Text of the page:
• GNU HEALTH: The Fight for our Rights in the Public Health System by Luis  Falcón: I personally care a lot about such social issues especially for being myself originally from the developing world, where people often don’t enjoy the same rights people in the developed world take for granted. The keynote was very well chosen.
  • Environmentally Friendly GNOME by Philip Withnall: IMPORTANT! We are running out of time to stop climate change, and I think every segment of society needs to discuss the issue. I hope to see the ideas discussed in this talk brought forward in our community.
  • Simple is Hard – Creating Beautiful App Icons by Jakub Steiner: Jimmac is so creative and talented that I can’t ever miss his talks. It is great to work with the design team on a daily basis, and this was a good opportunity to better understand their creative processes.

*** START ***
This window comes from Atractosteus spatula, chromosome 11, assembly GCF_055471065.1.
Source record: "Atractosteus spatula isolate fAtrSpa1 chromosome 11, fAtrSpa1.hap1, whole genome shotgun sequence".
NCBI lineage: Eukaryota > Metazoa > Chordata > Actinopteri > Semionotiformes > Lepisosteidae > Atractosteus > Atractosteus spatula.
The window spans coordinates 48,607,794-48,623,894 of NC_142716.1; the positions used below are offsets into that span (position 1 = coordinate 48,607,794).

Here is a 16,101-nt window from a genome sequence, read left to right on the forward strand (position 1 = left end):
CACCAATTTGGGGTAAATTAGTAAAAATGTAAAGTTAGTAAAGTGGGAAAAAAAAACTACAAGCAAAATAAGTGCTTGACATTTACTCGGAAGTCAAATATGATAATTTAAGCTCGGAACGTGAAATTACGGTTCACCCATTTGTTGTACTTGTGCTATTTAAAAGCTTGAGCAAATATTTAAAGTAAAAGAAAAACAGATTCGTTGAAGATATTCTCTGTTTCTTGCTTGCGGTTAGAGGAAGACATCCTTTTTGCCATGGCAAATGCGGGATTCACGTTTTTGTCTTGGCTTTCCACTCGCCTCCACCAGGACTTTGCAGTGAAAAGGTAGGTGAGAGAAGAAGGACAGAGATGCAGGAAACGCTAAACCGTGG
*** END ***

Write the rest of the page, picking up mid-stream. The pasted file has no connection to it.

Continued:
• Accessibility Features for Mutter/GNOME Shell on Wayland by Oliver Fourdan: This work is very important. Oliver has made significant progress in shrinking the accessibility gap we currently have. Thanks for that!
  • Designing GNOME Mobile Apps by Tobias Bernard: Exciting work! It was great to see their progress on making GNOME apps adaptative. I hope this can make our platform even more attractive to vendors interested in building mobile OSes.
  • The Growth of GNOME by Neil McGovern: It is very reassuring listening to Neil describe the plans of growth for the GNOME Foundation.
  • Lightning Talks: It is always fun to see fellow GNOMies delivering their talk considering the lightning talks’ time constraint. :-D